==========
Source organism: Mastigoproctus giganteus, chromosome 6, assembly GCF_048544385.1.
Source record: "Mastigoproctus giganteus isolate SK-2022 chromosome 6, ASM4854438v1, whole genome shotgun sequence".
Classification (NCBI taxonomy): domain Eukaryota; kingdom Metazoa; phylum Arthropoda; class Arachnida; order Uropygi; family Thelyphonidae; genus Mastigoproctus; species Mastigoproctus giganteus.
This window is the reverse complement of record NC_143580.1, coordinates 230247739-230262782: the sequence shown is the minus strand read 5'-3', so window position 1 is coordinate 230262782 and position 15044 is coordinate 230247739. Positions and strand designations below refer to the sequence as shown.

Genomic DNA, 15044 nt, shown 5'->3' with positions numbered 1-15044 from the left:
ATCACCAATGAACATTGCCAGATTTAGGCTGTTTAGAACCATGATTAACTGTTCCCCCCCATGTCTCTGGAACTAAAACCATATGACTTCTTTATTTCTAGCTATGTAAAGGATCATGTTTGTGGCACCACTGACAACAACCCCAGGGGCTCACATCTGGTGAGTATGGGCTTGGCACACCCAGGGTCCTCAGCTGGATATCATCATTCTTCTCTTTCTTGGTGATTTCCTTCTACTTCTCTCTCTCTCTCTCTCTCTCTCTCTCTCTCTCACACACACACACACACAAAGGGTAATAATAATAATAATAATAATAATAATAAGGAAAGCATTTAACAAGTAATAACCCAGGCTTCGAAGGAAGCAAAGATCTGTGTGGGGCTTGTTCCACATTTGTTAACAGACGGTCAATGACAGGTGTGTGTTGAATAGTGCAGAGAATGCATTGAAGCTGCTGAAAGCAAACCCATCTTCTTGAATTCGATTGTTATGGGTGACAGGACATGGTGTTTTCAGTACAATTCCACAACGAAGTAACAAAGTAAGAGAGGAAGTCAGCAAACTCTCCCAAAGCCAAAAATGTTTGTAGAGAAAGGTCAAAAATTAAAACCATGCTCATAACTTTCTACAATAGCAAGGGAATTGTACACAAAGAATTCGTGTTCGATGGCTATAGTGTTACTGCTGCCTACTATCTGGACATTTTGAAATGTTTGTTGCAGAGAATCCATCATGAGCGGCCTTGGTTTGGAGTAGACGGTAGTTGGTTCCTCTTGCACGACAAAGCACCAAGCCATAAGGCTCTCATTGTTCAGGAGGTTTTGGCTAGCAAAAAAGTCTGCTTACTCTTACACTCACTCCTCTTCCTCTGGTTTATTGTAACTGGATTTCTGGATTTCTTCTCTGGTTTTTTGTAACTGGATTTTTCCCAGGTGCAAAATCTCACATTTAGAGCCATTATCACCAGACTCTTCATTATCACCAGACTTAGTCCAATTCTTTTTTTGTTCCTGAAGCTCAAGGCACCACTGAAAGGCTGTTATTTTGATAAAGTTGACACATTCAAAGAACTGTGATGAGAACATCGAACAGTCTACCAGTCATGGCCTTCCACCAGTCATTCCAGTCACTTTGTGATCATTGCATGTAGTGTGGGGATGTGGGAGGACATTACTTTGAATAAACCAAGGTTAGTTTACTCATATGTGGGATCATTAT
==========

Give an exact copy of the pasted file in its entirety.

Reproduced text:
Source organism: Mastigoproctus giganteus, chromosome 6, assembly GCF_048544385.1.
Source record: "Mastigoproctus giganteus isolate SK-2022 chromosome 6, ASM4854438v1, whole genome shotgun sequence".
Classification (NCBI taxonomy): domain Eukaryota; kingdom Metazoa; phylum Arthropoda; class Arachnida; order Uropygi; family Thelyphonidae; genus Mastigoproctus; species Mastigoproctus giganteus.
This window is the reverse complement of record NC_143580.1, coordinates 230247739-230262782: the sequence shown is the minus strand read 5'-3', so window position 1 is coordinate 230262782 and position 15044 is coordinate 230247739. Positions and strand designations below refer to the sequence as shown.

Genomic DNA, 15044 nt, shown 5'->3' with positions numbered 1-15044 from the left:
ATCACCAATGAACATTGCCAGATTTAGGCTGTTTAGAACCATGATTAACTGTTCCCCCCCATGTCTCTGGAACTAAAACCATATGACTTCTTTATTTCTAGCTATGTAAAGGATCATGTTTGTGGCACCACTGACAACAACCCCAGGGGCTCACATCTGGTGAGTATGGGCTTGGCACACCCAGGGTCCTCAGCTGGATATCATCATTCTTCTCTTTCTTGGTGATTTCCTTCTACTTCTCTCTCTCTCTCTCTCTCTCTCTCTCTCTCTCACACACACACACACACAAAGGGTAATAATAATAATAATAATAATAATAATAAGGAAAGCATTTAACAAGTAATAACCCAGGCTTCGAAGGAAGCAAAGATCTGTGTGGGGCTTGTTCCACATTTGTTAACAGACGGTCAATGACAGGTGTGTGTTGAATAGTGCAGAGAATGCATTGAAGCTGCTGAAAGCAAACCCATCTTCTTGAATTCGATTGTTATGGGTGACAGGACATGGTGTTTTCAGTACAATTCCACAACGAAGTAACAAAGTAAGAGAGGAAGTCAGCAAACTCTCCCAAAGCCAAAAATGTTTGTAGAGAAAGGTCAAAAATTAAAACCATGCTCATAACTTTCTACAATAGCAAGGGAATTGTACACAAAGAATTCGTGTTCGATGGCTATAGTGTTACTGCTGCCTACTATCTGGACATTTTGAAATGTTTGTTGCAGAGAATCCATCATGAGCGGCCTTGGTTTGGAGTAGACGGTAGTTGGTTCCTCTTGCACGACAAAGCACCAAGCCATAAGGCTCTCATTGTTCAGGAGGTTTTGGCTAGCAAAAAAGTCTGCTTACTCTTACACTCACTCCTCTTCCTCTGGTTTATTGTAACTGGATTTCTGGATTTCTTCTCTGGTTTTTTGTAACTGGATTTTTCCCAGGTGCAAAATCTCACATTTAGAGCCATTATCACCAGACTCTTCATTATCACCAGACTTAGTCCAATTCTTTTTTTGTTCCTGAAGCTCAAGGCACCACTGAAAGGCTGTTATTTTGATAAAGTTGACACATTCAAAGAACTGTGATGAGAACATCGAACAGTCTACCAGTCATGGCCTTCCACCAGTCATTCCAGTCACTTTGTGATCATTGCATGTAGTGTGGGGATGTGGGAGGACATTACTTTGAATAAACCAAGGTTAGTTTACTCATATGTGGGATCATTAT